Singularly enough, however, it is in her songs that Chaminade reaches her highest level. These are all melodious and, in the best sense of the term, effective; but should never be sung except in French. Here we find genuine emotion and plenty of it, covering a considerably varied range of moods, pleading tenderness, stirring passion, fiery energy, and even bold heroism, ably and forcibly expressed. Like most modern French songs they are preeminently singable, capable of full, adequate rendition, affording the singer a grateful and sympathetic task, and a chance to utilize the best that is in his voice and in his heart, and giving the audience an intelligible, well-balanced, and fully developed expression of some definite and concrete artistic idea. They are sensuously beautiful, if you will, but genuinely musical, with melodies that not only can be sung, but that almost sing themselves, and thrill the listener—qualities too often conspicuous by their absence in songs of the modern German school and its imitators, which, though noticeably, perhaps too laboriously, original, admirably made, and full of points and suggestions for the student, are too sketchy, too incomplete, too vague and elusive in their effects, as well as too unnatural, not. to say impossible, in their intervals and the involved complexity of their accompaniments, ever to be satisfactorily rendered or fully grasped by an audience.

Chaminade’s songs belong to the best class of French vocal compositions of the present day, and possess a certain charm and finesse in addition which is all her own, and which in large measure accounts for their popularity both in and out of France.

Her trio, too, though lacking the gravity supposed to be essential to the highest form of chamber music, in spite of the fact that neither Haydn, Schubert, nor Mendelssohn by any means always adhered to this lofty plane, was strikingly beautiful and contained many rich and strictly novel effects, full of dash and spirit, remarkable especially for its peculiar rhythms. If a work of equal merit could be exhumed as a lost manuscript, bearing the name of one of the old masters, the musical world would go mad with pride over it. But as this was only written by a woman of modern days, and a French woman at that, the German critics were inappreciative and rather vigorous in their censure.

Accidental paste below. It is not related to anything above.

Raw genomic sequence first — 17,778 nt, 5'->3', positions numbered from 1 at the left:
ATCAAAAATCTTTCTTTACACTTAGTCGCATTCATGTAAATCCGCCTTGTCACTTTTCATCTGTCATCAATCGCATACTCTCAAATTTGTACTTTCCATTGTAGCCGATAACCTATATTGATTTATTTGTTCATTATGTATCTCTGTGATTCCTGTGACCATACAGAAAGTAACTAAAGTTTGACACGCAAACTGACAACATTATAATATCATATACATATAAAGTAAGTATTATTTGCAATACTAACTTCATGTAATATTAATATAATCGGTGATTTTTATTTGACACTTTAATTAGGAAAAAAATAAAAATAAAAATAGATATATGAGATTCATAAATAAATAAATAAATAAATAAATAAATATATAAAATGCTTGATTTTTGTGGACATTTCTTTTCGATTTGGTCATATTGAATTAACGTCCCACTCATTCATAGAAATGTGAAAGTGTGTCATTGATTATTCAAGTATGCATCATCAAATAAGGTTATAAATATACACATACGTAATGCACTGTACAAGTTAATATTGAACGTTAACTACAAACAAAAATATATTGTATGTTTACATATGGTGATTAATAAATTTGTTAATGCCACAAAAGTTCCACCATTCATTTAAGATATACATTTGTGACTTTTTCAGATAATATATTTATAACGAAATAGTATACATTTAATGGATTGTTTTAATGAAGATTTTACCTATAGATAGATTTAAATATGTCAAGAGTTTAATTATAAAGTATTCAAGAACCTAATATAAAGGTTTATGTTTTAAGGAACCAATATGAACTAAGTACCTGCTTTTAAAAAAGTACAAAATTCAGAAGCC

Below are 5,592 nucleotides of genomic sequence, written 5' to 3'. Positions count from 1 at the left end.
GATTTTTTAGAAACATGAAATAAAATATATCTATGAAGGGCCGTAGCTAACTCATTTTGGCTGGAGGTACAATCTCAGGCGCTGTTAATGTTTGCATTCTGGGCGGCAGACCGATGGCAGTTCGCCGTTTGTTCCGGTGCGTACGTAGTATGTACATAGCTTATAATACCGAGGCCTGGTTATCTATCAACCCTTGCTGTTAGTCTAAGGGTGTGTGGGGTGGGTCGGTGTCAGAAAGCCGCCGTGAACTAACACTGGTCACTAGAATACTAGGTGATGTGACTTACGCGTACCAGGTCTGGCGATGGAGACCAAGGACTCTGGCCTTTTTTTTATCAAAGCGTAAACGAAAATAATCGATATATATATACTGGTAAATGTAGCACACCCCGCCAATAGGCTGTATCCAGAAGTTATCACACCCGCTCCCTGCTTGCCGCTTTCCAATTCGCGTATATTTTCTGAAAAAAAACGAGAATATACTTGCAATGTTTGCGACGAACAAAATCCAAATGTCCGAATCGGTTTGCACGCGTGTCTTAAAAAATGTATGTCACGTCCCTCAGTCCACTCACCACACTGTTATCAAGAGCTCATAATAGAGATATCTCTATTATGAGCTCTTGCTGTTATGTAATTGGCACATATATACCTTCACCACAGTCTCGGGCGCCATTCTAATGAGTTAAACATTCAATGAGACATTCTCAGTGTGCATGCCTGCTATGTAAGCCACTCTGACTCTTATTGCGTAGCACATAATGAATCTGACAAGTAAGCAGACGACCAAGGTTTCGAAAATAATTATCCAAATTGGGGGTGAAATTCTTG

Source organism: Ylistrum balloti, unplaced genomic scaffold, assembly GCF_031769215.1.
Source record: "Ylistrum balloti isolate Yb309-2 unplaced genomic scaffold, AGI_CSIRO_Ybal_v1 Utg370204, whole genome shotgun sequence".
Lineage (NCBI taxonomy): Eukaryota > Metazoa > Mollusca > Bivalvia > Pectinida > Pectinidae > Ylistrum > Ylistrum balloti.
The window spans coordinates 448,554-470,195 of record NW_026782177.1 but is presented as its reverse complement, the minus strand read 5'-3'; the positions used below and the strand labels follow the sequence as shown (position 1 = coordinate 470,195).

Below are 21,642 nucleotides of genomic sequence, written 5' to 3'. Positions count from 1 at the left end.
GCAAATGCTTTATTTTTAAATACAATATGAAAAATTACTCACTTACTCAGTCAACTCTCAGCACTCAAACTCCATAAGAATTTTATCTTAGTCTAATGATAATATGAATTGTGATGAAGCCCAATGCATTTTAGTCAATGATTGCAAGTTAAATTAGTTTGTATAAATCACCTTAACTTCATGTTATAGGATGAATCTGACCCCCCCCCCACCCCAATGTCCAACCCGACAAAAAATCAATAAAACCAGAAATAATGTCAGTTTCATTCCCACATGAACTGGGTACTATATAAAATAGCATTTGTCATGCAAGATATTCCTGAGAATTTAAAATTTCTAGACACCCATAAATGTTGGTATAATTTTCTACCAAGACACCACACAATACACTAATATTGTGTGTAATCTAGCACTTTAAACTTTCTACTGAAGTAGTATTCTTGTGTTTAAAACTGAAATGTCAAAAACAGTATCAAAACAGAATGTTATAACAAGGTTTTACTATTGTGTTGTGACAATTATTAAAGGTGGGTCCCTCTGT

Indeed, the entire Berlin press was harsh and, it seemed to me, decidely (sic) unjust in reviewing this concert of Chaminade’s, which would have been a credit to man or woman of any age or school. I am sorry that some of their severe comments even got into print in this country. And I question if one of their own demi-gods, if Schubert, Mozart, or even Beethoven, if called upon to furnish a program of thirty-five numbers, all from his own pen, and to perform himself all the instrumental solos, to play one part in all the concerted pieces and the accompaniments to all the songs, could have presented his contemporaries with an evening which would have compared favorably with that of Chaminade.

The criticism, when carefully analyzed, resolved itself mostly into: First, the genuine German conviction that a woman can do nothing ably, when competing in a line hitherto monopolized by men; second, the race prejudice against everything French in general, and French music and musicians in particular; and, third, a little irritation that the performer had the effrontery to remain single until well on toward middle life, and to possess little, if any, physical beauty.

Indeed, even Chaminade’s admirers could not help being rather disappointed in her personal appearance. Except for a fine figure and a fine pair of dark eyes, she can boast no physical charms, while her face is unfortunately not in her favor, when seen in profile as she sits at the piano. An extremely retreating chin, that might be called no chin at all, gives it an expression of weakness bordering upon imbecility, which very much belies her mental and artistic powers. She was dressed in a wonderful Parisian toilet, a strange combination of blue and heliotrope, which ought to have been hideous and was charming, and wore not a single gem. Its elegant simplicity was a great contrast to the much bedizened attire of Sophie Menter.

If Mlle. Chaminade had been obliged to play the program given by Frau Menter, the impression made would have been a weak one, to say the least of it; but, on the other hand, had Frau Menter been obliged to make up her program entirely from her own compositions, the evening would have been uninteresting musically and the audience very weary. Let us give honor, then, where honor is due, equally to the greatest of female composers and the greatest of female virtuosi.

 

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You are reading Sophie Menter and Cécile Chaminade. from the November, 1899 issue of The Etude Magazine.